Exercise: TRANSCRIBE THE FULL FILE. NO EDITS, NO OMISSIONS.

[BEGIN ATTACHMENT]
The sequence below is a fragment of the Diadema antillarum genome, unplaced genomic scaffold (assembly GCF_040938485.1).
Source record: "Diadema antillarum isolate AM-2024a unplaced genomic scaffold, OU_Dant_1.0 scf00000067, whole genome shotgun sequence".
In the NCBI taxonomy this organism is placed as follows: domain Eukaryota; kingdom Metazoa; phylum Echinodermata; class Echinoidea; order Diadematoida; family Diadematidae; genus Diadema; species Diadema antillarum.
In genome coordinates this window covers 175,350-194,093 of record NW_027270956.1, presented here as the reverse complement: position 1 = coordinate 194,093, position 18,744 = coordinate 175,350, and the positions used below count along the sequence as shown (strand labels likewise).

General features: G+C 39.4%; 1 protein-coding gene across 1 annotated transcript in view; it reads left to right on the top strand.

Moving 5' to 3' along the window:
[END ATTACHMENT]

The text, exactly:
The sequence below is a fragment of the Diadema antillarum genome, unplaced genomic scaffold (assembly GCF_040938485.1).
Source record: "Diadema antillarum isolate AM-2024a unplaced genomic scaffold, OU_Dant_1.0 scf00000067, whole genome shotgun sequence".
In the NCBI taxonomy this organism is placed as follows: domain Eukaryota; kingdom Metazoa; phylum Echinodermata; class Echinoidea; order Diadematoida; family Diadematidae; genus Diadema; species Diadema antillarum.
In genome coordinates this window covers 175,350-194,093 of record NW_027270956.1, presented here as the reverse complement: position 1 = coordinate 194,093, position 18,744 = coordinate 175,350, and the positions used below count along the sequence as shown (strand labels likewise).

General features: G+C 39.4%; 1 protein-coding gene across 1 annotated transcript in view; it reads left to right on the top strand.

Moving 5' to 3' along the window: